You might have heard about public domain books but, what actually are they? In order to tackle that, let’s first talk about what the public domain is about.
Public domain covers material or content that belongs to the general public. That implies that it is no longer protected by any restrictions, copyright, trademark, or patent laws. The community at large owns these works, and not by any individual, artist, or author. No one can ever own them, freeing anyone to anything creative with it, without getting any permission. Now, how does it apply to books?
What is a Public Domain Book?
A public domain book is any book that has no copyright, or has its copyright forfeited, or has expired. It also covers books whose author didn’t take the required steps to protect his work under the governing copyright laws. Yet, it’s good to note that some authors purposely place their books in the public domain. Works that are published by any government agency or department also automatically becomes available in the public domain.
As such, a person can throw away his fears of copyright infringement as any book in the public domain can be freely shared, republished, copied, or altered.
However, copyright restrictions differ among types of material and content in different parts of the world. Copyright protection terms in most countries expire on January 1st, seventy (70) years after the death of the last living author. That is why many people are excited about the turn of the year as new titles are introduced into the public domain.
But, just because a book doesn’t always mean it is in the public domain. For instance, Mexico has a longer copyright period, having the longest at 100 years after the author’s or last living author’s death.
When Does a Book Become Public Domain?
Things are a bit tricky in the United States as its law governing when a book becomes part of the public domain and its copyright protection varies depending on when the book was written. Some written content also becomes automatically becomes available in the public domain.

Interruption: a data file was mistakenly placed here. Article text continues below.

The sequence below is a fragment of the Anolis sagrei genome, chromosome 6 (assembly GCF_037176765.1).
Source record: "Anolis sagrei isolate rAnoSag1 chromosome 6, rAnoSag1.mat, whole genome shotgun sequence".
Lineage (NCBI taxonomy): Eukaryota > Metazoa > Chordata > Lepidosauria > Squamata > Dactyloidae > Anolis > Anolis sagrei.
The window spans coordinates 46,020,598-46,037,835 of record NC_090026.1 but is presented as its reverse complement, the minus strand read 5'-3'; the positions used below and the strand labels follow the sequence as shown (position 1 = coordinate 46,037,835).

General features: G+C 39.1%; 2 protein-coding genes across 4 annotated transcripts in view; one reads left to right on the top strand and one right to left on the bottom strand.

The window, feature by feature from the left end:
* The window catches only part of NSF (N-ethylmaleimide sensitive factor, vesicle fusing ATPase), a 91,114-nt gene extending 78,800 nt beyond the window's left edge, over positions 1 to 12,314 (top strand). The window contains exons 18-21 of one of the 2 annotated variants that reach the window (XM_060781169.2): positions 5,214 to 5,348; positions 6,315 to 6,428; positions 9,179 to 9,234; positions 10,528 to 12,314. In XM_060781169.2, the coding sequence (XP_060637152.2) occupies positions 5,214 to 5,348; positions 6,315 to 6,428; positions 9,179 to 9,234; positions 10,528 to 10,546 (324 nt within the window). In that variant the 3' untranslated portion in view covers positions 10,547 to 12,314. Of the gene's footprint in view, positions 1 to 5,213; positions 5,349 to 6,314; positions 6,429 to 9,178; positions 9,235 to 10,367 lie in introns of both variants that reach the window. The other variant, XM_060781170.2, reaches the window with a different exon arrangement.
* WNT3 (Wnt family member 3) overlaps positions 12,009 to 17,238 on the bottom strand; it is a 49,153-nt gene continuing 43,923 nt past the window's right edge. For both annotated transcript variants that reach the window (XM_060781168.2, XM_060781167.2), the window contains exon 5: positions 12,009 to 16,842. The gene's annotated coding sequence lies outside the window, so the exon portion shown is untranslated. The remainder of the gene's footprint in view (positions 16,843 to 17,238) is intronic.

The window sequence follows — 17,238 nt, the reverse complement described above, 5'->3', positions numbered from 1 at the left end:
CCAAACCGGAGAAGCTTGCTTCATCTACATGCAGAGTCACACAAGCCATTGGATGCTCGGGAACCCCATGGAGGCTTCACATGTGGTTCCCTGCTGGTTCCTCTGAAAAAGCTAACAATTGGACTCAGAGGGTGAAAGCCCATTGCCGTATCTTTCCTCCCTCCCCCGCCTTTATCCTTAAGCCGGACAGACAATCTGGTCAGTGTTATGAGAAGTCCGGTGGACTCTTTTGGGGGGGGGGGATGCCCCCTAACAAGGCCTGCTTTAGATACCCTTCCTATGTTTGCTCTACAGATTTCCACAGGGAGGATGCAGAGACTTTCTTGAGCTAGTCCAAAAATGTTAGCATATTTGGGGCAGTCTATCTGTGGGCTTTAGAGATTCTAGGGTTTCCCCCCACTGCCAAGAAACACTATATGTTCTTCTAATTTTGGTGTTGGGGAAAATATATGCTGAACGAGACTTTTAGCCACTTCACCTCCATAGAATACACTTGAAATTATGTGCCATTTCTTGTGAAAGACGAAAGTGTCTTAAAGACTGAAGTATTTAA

Works Before 1923: All works before 1923 have no copyright, which means they are automatically a part of the public domain.
Works From 1923 to 1963: If the book is registered or published between January 1, 1923, to January 1, 1964, its copyright protection would last for 28 years. If the author has renewed its copyright on the 28th year, it adds 47 years to its legal protection. If not renewed, the work will be added to the public domain.
Works From 1964-1977: A book or work registered or published from 1964 to 1977 and has obtained a notice of copyright has its protection automatically extended for a second period.
Works from 1978 to Present: Based on the laws of the summer of 2009, all books or works registered or published after January 1, 1978, and are protected by copyright laws is protected for the author’s life plus an additional 70 years after his or her death. If in case a book is published under a corporate author, such as names of society or club, an organization, or a company name has a copyright term of 95 years following its publication, or 120 years following from its creation, whichever is shorter.
Copyright Term Extension Act (CTEA) of 1998
In 1998, the Copyright Term Extension Act gave these books or works registered from 1923 through 1977 an additional 20 years.
If a book was registered or published in 1923 and was renewed for the second period, its copyright should have expired on 1998. With the law, it was automatically extended until through 2018, which is why the public domain has been starved of new additional works until 2019.
Books and other works become a part of the public domain at some point in time. While it can be used, reproduce, or modified for creative purposes, it is best to source the original author as a courtesy to the authors and to provide a reference to your audience or readers. And, if you’re having second thought whether the content is already a part of the public domain, it doesn’t hurt to seek permission from the author before utilizing or copying their work.